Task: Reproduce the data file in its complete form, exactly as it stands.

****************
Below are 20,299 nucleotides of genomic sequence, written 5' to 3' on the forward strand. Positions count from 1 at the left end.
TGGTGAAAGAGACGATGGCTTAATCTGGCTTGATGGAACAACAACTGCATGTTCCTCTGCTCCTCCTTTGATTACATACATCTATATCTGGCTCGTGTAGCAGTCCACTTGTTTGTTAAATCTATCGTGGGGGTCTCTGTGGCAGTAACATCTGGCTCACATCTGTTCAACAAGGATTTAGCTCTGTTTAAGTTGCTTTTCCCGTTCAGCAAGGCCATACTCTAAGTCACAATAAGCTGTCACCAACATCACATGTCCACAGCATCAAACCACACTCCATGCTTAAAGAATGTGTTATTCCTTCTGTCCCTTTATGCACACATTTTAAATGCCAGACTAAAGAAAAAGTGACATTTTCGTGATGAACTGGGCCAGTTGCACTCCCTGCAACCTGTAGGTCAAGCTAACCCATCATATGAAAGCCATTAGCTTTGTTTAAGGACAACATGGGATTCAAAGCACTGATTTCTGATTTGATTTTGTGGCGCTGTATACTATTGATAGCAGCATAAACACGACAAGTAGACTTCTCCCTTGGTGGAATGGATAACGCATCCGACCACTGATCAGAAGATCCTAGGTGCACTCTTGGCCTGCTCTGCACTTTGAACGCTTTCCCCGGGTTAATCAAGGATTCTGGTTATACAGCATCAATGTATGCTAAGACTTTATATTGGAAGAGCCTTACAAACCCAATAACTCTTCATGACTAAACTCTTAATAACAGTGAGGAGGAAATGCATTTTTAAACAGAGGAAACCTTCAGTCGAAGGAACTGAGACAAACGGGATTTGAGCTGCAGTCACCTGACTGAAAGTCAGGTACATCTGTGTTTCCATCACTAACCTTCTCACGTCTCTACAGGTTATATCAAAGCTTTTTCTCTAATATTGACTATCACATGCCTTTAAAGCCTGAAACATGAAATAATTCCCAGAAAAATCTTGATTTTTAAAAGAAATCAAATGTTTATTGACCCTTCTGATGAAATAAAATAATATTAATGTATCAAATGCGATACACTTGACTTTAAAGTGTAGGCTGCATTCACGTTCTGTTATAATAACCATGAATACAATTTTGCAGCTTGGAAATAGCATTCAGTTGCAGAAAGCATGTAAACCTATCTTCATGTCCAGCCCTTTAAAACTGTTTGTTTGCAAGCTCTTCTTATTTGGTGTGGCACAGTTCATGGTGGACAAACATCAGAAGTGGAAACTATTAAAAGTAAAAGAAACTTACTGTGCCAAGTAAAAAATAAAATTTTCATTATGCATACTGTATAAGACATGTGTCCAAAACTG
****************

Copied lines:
Below are 20,299 nucleotides of genomic sequence, written 5' to 3' on the forward strand. Positions count from 1 at the left end.
TGGTGAAAGAGACGATGGCTTAATCTGGCTTGATGGAACAACAACTGCATGTTCCTCTGCTCCTCCTTTGATTACATACATCTATATCTGGCTCGTGTAGCAGTCCACTTGTTTGTTAAATCTATCGTGGGGGTCTCTGTGGCAGTAACATCTGGCTCACATCTGTTCAACAAGGATTTAGCTCTGTTTAAGTTGCTTTTCCCGTTCAGCAAGGCCATACTCTAAGTCACAATAAGCTGTCACCAACATCACATGTCCACAGCATCAAACCACACTCCATGCTTAAAGAATGTGTTATTCCTTCTGTCCCTTTATGCACACATTTTAAATGCCAGACTAAAGAAAAAGTGACATTTTCGTGATGAACTGGGCCAGTTGCACTCCCTGCAACCTGTAGGTCAAGCTAACCCATCATATGAAAGCCATTAGCTTTGTTTAAGGACAACATGGGATTCAAAGCACTGATTTCTGATTTGATTTTGTGGCGCTGTATACTATTGATAGCAGCATAAACACGACAAGTAGACTTCTCCCTTGGTGGAATGGATAACGCATCCGACCACTGATCAGAAGATCCTAGGTGCACTCTTGGCCTGCTCTGCACTTTGAACGCTTTCCCCGGGTTAATCAAGGATTCTGGTTATACAGCATCAATGTATGCTAAGACTTTATATTGGAAGAGCCTTACAAACCCAATAACTCTTCATGACTAAACTCTTAATAACAGTGAGGAGGAAATGCATTTTTAAACAGAGGAAACCTTCAGTCGAAGGAACTGAGACAAACGGGATTTGAGCTGCAGTCACCTGACTGAAAGTCAGGTACATCTGTGTTTCCATCACTAACCTTCTCACGTCTCTACAGGTTATATCAAAGCTTTTTCTCTAATATTGACTATCACATGCCTTTAAAGCCTGAAACATGAAATAATTCCCAGAAAAATCTTGATTTTTAAAAGAAATCAAATGTTTATTGACCCTTCTGATGAAATAAAATAATATTAATGTATCAAATGCGATACACTTGACTTTAAAGTGTAGGCTGCATTCACGTTCTGTTATAATAACCATGAATACAATTTTGCAGCTTGGAAATAGCATTCAGTTGCAGAAAGCATGTAAACCTATCTTCATGTCCAGCCCTTTAAAACTGTTTGTTTGCAAGCTCTTCTTATTTGGTGTGGCACAGTTCATGGTGGACAAACATCAGAAGTGGAAACTATTAAAAGTAAAAGAAACTTACTGTGCCAAGTAAAAAATAAAATTTTCATTATGCATACTGTATAAGACATGTGTCCAAAACTG